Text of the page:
Monday, May 13, 2013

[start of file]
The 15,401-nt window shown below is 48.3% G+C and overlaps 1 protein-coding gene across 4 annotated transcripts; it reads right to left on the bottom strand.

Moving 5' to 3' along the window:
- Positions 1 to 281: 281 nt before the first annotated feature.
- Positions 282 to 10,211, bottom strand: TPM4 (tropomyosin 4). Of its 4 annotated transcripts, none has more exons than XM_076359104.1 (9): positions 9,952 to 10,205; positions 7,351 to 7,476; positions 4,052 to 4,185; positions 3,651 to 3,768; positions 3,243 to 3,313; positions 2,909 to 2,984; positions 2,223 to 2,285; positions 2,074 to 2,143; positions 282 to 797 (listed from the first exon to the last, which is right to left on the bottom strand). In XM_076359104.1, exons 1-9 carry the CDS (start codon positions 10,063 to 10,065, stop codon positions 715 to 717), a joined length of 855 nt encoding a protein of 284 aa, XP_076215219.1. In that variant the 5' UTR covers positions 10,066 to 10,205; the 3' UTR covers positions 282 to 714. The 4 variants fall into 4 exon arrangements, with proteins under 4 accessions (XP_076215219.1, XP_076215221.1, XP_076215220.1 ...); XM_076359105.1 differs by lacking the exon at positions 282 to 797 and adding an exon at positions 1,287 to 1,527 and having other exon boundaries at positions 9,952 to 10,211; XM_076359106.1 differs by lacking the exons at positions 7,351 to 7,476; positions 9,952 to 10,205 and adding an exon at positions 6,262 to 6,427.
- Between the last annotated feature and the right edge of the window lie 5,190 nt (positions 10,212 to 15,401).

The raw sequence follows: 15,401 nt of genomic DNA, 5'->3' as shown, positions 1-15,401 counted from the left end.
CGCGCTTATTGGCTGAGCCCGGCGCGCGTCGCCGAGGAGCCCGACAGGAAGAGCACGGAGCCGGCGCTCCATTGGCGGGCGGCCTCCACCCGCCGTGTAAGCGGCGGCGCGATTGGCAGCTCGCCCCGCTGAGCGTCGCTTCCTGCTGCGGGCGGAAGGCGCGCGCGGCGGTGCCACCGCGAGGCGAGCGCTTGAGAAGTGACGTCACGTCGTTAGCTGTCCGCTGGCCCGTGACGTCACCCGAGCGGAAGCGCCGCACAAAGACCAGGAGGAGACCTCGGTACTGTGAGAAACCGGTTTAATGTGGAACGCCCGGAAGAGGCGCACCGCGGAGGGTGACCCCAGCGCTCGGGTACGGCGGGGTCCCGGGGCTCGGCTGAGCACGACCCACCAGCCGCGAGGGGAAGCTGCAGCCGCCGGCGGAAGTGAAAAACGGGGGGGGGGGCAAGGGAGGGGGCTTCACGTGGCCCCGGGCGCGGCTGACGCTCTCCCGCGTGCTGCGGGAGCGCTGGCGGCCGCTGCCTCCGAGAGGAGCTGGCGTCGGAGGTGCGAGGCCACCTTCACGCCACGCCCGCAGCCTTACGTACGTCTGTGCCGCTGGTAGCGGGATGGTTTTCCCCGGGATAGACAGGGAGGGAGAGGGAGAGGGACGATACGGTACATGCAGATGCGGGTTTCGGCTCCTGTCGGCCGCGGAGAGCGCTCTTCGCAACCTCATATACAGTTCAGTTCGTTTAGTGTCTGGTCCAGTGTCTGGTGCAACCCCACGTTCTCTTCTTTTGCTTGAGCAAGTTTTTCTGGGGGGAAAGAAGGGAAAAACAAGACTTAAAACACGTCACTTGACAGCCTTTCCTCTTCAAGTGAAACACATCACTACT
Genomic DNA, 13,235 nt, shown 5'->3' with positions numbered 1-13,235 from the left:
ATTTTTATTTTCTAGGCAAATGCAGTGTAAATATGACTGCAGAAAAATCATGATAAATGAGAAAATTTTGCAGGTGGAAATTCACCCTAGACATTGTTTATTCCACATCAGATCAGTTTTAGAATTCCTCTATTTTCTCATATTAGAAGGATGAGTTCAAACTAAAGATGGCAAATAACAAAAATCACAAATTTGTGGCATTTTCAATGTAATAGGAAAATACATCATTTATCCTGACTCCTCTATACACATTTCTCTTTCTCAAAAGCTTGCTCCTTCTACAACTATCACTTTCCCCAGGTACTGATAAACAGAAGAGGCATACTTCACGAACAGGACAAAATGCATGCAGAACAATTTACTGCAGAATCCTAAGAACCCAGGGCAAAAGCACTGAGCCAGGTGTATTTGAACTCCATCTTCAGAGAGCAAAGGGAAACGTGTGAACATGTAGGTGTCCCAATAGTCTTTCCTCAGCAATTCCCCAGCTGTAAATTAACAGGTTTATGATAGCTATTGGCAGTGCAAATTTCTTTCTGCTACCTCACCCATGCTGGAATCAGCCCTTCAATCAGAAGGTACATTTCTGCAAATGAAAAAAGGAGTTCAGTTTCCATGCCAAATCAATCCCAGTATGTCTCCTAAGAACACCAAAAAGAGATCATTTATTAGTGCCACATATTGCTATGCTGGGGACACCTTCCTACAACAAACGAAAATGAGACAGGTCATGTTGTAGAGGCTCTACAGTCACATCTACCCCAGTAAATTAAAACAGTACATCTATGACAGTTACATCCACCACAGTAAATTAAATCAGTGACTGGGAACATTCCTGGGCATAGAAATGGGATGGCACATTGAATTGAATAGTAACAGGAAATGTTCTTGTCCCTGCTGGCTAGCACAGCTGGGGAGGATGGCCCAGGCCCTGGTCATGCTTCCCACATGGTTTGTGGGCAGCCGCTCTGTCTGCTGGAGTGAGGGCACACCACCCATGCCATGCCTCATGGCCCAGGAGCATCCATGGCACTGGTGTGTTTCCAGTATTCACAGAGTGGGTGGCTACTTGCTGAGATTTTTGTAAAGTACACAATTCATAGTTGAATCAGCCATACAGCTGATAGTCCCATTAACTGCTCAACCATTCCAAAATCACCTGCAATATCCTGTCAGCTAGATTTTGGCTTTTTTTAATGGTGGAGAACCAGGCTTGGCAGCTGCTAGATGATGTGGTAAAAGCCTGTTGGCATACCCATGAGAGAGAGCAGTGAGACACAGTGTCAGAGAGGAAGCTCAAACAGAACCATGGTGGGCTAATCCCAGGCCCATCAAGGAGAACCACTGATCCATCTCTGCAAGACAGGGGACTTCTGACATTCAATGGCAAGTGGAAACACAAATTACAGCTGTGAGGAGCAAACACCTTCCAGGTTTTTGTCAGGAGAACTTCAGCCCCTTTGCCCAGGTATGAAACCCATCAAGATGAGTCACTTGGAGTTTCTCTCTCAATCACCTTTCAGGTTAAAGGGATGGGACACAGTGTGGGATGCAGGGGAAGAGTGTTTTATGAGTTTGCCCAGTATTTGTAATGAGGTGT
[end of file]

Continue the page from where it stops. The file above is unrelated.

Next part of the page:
The Isdal woman (Norwegian: Isdalskvinnen) is the subject of an unsolved case involving an unidentified woman found dead at Isdalen Valley in Bergen, Norway on 29 November 1970. Considered one of Norway's most profound mysteries, the case has been the subject of intense speculation over the years regarding the identity of the victim, the events leading up to her death and the cause of death. Public interest in the case remains significant. The woman was found in a part of Isdalen popularly known as "Death Valley", which lies in the direction towards Mount Ulriken. Next to the scene police found a burned-out passport. The autopsy showed that the woman had suffered blunt force trauma to the neck and had taken several sleeping pills before she died. The official police report concluded suicide, but this conclusion is highly controversial. Police traced the woman to two suitcases that were found in an NSB train station in Bergen. Police also found that the labels had been removed from every piece of clothing she wore, and that her fingerprints had been sanded away. Police eventually found out that the woman had travelled around Norway and Europe with nine different identities: Jenevive Lancia, Claudia Tjelt, Vera Schlosseneck, Claudia Nielsen, Alexia Zarna-Merchez, Vera Jarle, Finella Lorck and Elizabeth Leen Hoywfer. All of these identities were false. According to witness sightings the woman used various wigs, and in the trunk there were found several cryptic diary entries. Witnesses reported that the woman had spoken several languages: French, German, English and Flemish. On 24 November, five days before the discovery of the woman, a local 26-year old man was hiking with friends around the same area. He reported to have come across a woman of foreign appearance, her face completely distorted by fear. He noted that the woman was dressed elegantly, although not appropriately for being outdoors, let alone hiking in the hills. As they passed each other she formed her mouth as if to say something but appeared intimidated by two black-coated men who followed her.